I am composing this entry from an Internet café near the Victoria and Albert Museum. I returned to the collection today to see some of the galleries that I had missed during my first visit. Today I was especially dazzled by (of all things) the collection’s 18th-century snuffboxes. The tiny receptacles looked like treasures that a mermaid princess would keep in her cove; each one was embellished with glittering gems and opalescent inlay. In the medieval gallery, I was delighted to discover there was some sort of interactive instillation taking place; visitors could try on replicas of ancient garb! I donned a long, linen tunic that (according to the provided information) was a version of what a farmer would have worn in the early 12th century. Unfortunately, no one else in the gallery seemed particularly excited about trying on the outfits.  I was regarded with tight-lipped smiles of bemusement as I admired my medieval self in the mirror.

After weeks of rain, (the worst summer weather in 18 years, according to The Guardian) we finally had a beautiful weekend here. On Sunday afternoon I went to Regent’s Park to worship the sun with all the other light-deprived Londoners. Just like the fragrant flowers stretching their green shoots to the sky (“More sun, please!” I imagine the blossoms chirping), the people in Regent’s Park on Sunday seemed similarly nourished by the clear, bright day. Friends sat with picnics and paint sets, lovers canoodled and families made noble efforts to engage in self-conscious fun (I watched a tween in a sparkly tube top lackadaisically swing a croquet mallet as her father and mother looked on). The flowers themselves were spectacular; the damp, fragrant petals of the roses seemed quietly obscene. I think Gertrude Stein was right when she wrote that “a rose, is a rose, is a rose.” The flower transcends metaphor and simile in its aesthetic sublime. Though the rose may surpass poetical device, I must admit that someone did a great job naming its different species. The “Galileo” rose was neon indigo. The “Conspicuous” rose was a dashing, imperial red. “Sun Gleam” and “Razzle Dazzle” were orange and dappled electric fuchsia. After admiring the rose gardens, I sat on a bench and watched a Bengali bride and groom have their wedding photographs taken. The couple sat in a flowerbed flanked by lilies. The woman was covered with some sort of body glitter so her whole body shimmered as she sat amidst the blossoms.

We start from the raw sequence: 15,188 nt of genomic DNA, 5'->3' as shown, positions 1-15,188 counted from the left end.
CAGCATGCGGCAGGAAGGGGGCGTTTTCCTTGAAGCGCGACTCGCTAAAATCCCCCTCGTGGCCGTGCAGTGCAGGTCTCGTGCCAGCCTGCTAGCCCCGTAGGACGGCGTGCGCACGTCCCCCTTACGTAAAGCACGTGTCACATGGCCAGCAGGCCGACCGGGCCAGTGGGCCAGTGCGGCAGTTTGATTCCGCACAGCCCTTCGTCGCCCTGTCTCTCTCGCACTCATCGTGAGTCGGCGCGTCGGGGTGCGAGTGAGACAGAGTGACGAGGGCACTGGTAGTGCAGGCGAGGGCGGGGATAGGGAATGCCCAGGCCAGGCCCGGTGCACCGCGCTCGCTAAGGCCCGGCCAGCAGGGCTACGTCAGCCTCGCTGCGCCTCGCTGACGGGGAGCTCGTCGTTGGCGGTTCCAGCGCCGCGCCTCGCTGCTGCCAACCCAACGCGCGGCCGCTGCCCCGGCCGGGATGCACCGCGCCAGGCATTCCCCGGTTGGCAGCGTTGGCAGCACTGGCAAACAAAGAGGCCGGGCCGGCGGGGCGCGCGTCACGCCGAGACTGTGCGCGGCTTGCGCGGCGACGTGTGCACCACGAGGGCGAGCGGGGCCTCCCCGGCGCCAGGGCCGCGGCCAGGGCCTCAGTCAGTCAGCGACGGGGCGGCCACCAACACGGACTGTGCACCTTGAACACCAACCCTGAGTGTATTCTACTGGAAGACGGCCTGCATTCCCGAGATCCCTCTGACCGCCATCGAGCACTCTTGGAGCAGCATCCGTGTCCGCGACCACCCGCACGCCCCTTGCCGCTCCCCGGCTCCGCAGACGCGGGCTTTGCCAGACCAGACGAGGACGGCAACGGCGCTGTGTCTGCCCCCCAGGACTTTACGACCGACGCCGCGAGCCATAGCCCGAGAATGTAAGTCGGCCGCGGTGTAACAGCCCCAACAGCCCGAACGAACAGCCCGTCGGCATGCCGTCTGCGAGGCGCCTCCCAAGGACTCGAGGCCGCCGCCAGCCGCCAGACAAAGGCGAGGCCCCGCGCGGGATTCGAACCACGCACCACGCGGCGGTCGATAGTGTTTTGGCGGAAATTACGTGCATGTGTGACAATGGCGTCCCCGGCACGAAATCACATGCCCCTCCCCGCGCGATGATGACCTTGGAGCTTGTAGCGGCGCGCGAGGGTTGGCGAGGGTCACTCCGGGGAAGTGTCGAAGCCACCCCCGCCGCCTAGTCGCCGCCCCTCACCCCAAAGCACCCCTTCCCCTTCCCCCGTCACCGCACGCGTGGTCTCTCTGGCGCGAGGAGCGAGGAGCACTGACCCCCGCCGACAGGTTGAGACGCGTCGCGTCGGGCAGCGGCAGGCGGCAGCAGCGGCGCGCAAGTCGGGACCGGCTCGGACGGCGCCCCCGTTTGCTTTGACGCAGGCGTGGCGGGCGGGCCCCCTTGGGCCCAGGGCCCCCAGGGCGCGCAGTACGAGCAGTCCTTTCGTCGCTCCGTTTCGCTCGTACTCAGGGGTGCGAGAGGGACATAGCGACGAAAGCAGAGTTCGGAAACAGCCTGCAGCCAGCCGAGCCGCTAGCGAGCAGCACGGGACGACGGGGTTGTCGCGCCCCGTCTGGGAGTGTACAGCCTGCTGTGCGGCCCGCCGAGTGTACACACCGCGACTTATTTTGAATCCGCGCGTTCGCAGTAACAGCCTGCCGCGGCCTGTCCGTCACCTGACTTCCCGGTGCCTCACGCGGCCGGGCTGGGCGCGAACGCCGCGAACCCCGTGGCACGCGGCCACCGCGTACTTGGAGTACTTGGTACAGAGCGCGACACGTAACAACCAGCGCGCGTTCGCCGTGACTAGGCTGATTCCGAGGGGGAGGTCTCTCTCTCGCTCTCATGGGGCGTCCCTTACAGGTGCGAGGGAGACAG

On Thursday evening I went to see a terrific production of “Doctor Faustus” at the Globe Theater. It was wonderful to see the play that I read with Professor Benston in such a famous venue. For those who haven’t read Christopher Marlowe’s tragedy of the Enlightenment, “Doctor Faustus” is the story of a scholar who gives his soul to the devil in exchange for all the knowledge of the universe. The play emerges, I think, as a cautionary tale: a critique of a certain kind of intellectual gluttony in which one hoards information without truly understanding any of it. The production’s marvelous set design and costume really served to highlight the play’s apocalyptic motifs. I felt like I was watching a William Blake etching of the fires of hell come to life. Actors wielded huge, demonic puppets, books caught on fire, and minstrels in ghoulish masks strummed frenzied chords on mandolins.  At intermission, I got myself a glass of wine and sat by the Thames watching the sun go down. “Remember this,” I told myself, marking my profound joy. I marveled at my astonishing luck and the sheer beauty of the universe: the light on Saint Paul’s, the fact that I was seeing a play at the Globe Theater that I had read during my intellectual awakening this past year, the anticipation of meeting my friends after the play that evening, the upcoming Wordsworth conference, my new, keen affinity for my own company—it was (and still is!) too good to be true. As I sat by the Thames I felt truly “blest in thoughts that [were] their own perfection and reward,” as Wordsworth writes. I will carry that “Moment-of-Intense-Happiness-During-The-Intermission-of-Doctor-Faustus” in my “deep heart’s core,” as Yeats writes. Okay, okay, I’m off to get a jacket potato before I quote myself into oblivion. Thank you for reading, everyone!







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2 Responses to

  1. Beverly Scheer says:

    I loved your description of the variety of people, students and professors sitting in the hallways on the floor all working on their various projects. Hunter was such a huge college that we rarely saw our profs outside of our classrooms.
    My freshman English teacher who was English took us to Central Park when the weather was good, We would all sit on the big rocks and talk to about what we were reading. He had a great sense of humor and we all thought we were very lucky to be
    in his class.
    I love you.

  2. Marjorie Scheer says:

    Fabulous reading your words – as always.

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